The leaders won’t dare risk honesty

At the beginning of manifesto week and the first leader’s debate on Thursday, voters give a howl of protest at all-party lying in a ComRes poll for the Independent on Sunday. Will the leaders’ come clean? Will they hell. Unless somebody breaks ranks in the leaders’ debates. Of the Big Two, Brown has least to lose but he has never been one for the bold gamble has he?

The survey, taken yesterday and on Friday, shows that 63 per cent of people agree with the statement that “neither Labour nor the Conservatives are being honest about how they would reduce public borrowing” – with only 27 per cent disagreeing.


Of the possible outcomes of the election, 29 per cent said they would prefer to see the Tories form a government with an overall majority, while 26 per cent favoured a Labour-Lib Dem coalition in a hung parliament. Some 25 per cent said they wanted Labour to win with an outright majority, while 20 per cent favoured a Tory- Lib Dem alliance.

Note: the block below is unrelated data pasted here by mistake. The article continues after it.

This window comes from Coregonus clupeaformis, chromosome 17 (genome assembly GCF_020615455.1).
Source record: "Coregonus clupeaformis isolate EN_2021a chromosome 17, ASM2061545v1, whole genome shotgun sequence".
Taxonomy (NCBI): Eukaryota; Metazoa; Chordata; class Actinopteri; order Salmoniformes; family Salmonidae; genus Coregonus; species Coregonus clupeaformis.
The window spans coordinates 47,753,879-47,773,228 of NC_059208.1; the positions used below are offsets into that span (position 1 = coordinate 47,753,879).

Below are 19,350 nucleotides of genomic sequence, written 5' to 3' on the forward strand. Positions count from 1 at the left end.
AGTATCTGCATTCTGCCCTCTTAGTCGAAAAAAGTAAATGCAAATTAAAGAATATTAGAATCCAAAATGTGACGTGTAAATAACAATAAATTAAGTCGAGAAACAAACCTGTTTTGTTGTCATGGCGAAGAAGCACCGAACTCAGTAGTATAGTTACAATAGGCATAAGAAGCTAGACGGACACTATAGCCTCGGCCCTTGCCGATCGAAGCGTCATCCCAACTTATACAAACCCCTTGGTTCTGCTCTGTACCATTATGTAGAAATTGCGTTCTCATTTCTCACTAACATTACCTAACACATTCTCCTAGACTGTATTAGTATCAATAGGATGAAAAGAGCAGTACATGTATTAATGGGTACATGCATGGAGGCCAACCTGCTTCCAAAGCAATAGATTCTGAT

While this appear to boost support for a hung parliament, no party is yet prepared to come out clearly and back it decisively although Brown is clearly flirting with the idea. Yet for all the talk of a hung parliament the polls show a consolidating if not decisive Conservative lead. And according to the latest forecasts in the IoS piece, 7 out of 8 pollsters, the people who pore over the fine details of each other’s figures, believe the Conservatives will win an overall majority
Adds Martin Ivens in the Sunday Times has a thoughtful piece “Who’s more honest: voters or politicians?” He’s right about voters needing strong leadership to accept serious cuts but too kind about the ” more or less honest” tax and spend debates.